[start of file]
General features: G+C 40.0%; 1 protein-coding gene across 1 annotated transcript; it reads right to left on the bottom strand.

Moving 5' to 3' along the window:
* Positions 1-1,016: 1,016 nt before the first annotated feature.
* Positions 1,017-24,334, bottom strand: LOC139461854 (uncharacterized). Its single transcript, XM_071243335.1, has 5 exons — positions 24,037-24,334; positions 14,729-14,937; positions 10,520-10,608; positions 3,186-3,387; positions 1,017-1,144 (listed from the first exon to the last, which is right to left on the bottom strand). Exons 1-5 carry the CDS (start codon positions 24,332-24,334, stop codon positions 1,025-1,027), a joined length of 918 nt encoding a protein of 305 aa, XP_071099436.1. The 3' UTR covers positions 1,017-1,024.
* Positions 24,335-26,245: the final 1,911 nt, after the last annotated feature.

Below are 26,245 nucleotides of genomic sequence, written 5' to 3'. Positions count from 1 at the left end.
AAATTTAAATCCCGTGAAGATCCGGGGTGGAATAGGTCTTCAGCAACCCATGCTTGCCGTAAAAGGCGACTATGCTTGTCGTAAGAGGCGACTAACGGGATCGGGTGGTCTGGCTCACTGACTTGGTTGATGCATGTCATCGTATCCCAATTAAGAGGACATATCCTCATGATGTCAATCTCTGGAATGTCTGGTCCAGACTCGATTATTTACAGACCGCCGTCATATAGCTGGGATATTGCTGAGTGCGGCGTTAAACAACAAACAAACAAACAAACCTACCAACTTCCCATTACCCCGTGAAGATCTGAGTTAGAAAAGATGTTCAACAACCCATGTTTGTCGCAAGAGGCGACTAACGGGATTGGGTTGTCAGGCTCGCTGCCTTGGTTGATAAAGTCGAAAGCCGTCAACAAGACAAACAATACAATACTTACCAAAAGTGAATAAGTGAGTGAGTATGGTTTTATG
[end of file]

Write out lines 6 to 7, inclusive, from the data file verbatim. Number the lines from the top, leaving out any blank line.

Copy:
Below are 26,245 nucleotides of genomic sequence, written 5' to 3'. Positions count from 1 at the left end.
AAATTTAAATCCCGTGAAGATCCGGGGTGGAATAGGTCTTCAGCAACCCATGCTTGCCGTAAAAGGCGACTATGCTTGTCGTAAGAGGCGACTAACGGGATCGGGTGGTCTGGCTCACTGACTTGGTTGATGCATGTCATCGTATCCCAATTAAGAGGACATATCCTCATGATGTCAATCTCTGGAATGTCTGGTCCAGACTCGATTATTTACAGACCGCCGTCATATAGCTGGGATATTGCTGAGTGCGGCGTTAAACAACAAACAAACAAACAAACCTACCAACTTCCCATTACCCCGTGAAGATCTGAGTTAGAAAAGATGTTCAACAACCCATGTTTGTCGCAAGAGGCGACTAACGGGATTGGGTTGTCAGGCTCGCTGCCTTGGTTGATAAAGTCGAAAGCCGTCAACAAGACAAACAATACAATACTTACCAAAAGTGAATAAGTGAGTGAGTATGGTTTTATG